Real ID draft regs due by year's end
- By Dibya Sarkar
- Oct 20, 2006
By the end of the year, the Homeland Security Department will issue draft regulations specifying how states should implement mandatory federal standards for driver's licenses. But several states have already gotten started.
Jonathan Frenkel, director of law enforcement policy at DHS, said the draft regulations will better explain the broad mandates in the Real ID Act of 2005. The department is currently reviewing the regulations and will then send them to the Office of Management and Budget and other agencies for their input.
He said drawing up the regulations took longer than expected because DHS wanted to get it right the first time. Officials have reached out to several agencies and consulted with other interested groups, including the American Association of Motor Vehicle Administrators (AAMVA), the Information Technology Association of America, and privacy, civil liberties and immigration groups.
But he said DHS has tried to make its intentions as clear as possible so states could take steps before regulations are released for comment. States have until May 11, 2008, to meet the federal requirements.
“Those states that have done something are going to be in a much better position to come into compliance,” said Frenkel, speaking at the Identity Management Conference sponsored by ITAA.
The Real ID Act establishes nationwide security and data standards for driver’s licenses and identification cards as a way to verify and authenticate individuals’ identities. Such IDs will include name, date of birth, gender, primary residential address, a digital photograph, physical security features to prevent fraud and machine-readable technology.
When applying for a license, an applicant must supply an identity document, such as a birth certificate, which state employees must verify and store electronically.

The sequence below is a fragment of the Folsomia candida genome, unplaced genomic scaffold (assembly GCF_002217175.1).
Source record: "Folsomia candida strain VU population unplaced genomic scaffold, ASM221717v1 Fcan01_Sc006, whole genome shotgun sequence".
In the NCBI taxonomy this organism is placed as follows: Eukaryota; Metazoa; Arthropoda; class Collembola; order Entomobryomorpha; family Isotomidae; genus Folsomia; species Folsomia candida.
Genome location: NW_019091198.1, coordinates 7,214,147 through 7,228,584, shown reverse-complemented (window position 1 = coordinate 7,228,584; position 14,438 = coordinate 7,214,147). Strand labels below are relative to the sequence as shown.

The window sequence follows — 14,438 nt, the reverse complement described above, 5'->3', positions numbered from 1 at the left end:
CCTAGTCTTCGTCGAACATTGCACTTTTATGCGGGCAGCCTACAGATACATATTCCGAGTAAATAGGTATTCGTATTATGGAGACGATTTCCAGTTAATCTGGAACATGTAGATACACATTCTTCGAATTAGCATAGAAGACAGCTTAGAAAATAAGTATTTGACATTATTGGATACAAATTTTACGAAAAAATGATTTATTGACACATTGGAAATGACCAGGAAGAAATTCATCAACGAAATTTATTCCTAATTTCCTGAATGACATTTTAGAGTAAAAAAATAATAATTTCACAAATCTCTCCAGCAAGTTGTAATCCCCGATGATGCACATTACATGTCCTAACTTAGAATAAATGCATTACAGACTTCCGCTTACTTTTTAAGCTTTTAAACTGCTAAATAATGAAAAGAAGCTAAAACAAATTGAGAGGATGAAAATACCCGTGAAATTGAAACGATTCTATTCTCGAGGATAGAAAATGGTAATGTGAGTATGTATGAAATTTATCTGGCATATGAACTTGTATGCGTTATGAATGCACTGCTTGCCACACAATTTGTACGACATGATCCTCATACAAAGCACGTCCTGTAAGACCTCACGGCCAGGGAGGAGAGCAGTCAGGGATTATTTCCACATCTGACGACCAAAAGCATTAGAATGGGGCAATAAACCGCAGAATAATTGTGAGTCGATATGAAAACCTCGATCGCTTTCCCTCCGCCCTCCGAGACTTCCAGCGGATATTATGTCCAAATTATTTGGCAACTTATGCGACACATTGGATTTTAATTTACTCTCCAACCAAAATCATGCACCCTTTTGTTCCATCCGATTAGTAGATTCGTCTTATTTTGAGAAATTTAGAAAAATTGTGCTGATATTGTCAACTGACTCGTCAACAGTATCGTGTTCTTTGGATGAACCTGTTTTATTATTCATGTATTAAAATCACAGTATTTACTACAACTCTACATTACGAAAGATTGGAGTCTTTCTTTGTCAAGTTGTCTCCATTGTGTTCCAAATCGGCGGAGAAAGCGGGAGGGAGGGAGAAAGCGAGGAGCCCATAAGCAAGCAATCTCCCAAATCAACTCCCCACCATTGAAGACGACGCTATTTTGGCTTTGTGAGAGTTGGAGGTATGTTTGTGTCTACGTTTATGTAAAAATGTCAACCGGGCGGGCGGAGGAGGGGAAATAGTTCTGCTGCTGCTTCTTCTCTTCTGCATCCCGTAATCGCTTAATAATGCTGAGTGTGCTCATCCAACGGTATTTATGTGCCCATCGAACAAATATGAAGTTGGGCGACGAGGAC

Betty Serian, deputy secretary for safety administration at Pennsylvania’s Transportation Department, said states are at different levels in terms of upgrading their motor vehicle systems, cleaning up their databases, creating an implementation and transition plan, and improving their business processes.
For example, she said her state has been cleaning up various databases and consulting with Viisage, which recently merged with Identix to form L-1 Identity Solutions. She also said her state has an $85 million appropriation to help it meet federal standards, but she didn’t know whether that would be enough money. Other states, such as Virginia, have created task forces that include a wide range of stakeholders, such as privacy advocates, she said.
Bernard Soriano, chief information officer of California’s Department of Motor Vehicles (DMV), said his state anticipates having an additional 2.5 million customers a year as a result of the federal mandate and has considered revamping business processes to handle the increase. He said officials are planning other actions such as retooling Web applications, expanding facilities and deploying new technologies. They are also looking to modernize their existing systems.
California has also created a Real ID project office and established a statewide steering committee, he added.
State officials generally agree with the intent of the federal law but have complained about its projected costs and time constraints.
“It is flat out impossible for DMVs to implement the prescriptive requirements of this law by May 2008,” Serian said.
State officials have expressed concerns about the amount of time they will have to implement the regulations once they are finalized. They said the process has taken too long.
A September report released by AAMVA, the National Governors Association and the National Conference of State Legislatures stated that it will cost $11 billion over five years to comply with the law, which will reduce efficiencies and increase wait times. The report recommends adding more federal funds and extending the compliance deadline, among other suggestions.
Frenkel said DHS Secretary Michael Chertoff cannot extend the federal deadline for all states but might be able to do it on a state-by-state basis if requested. He also said DHS might be able to provide safe harbors for some states that have shown progress even if they cannot comply by the deadline.
Sarkar is a freelance writer based in Washington, D.C.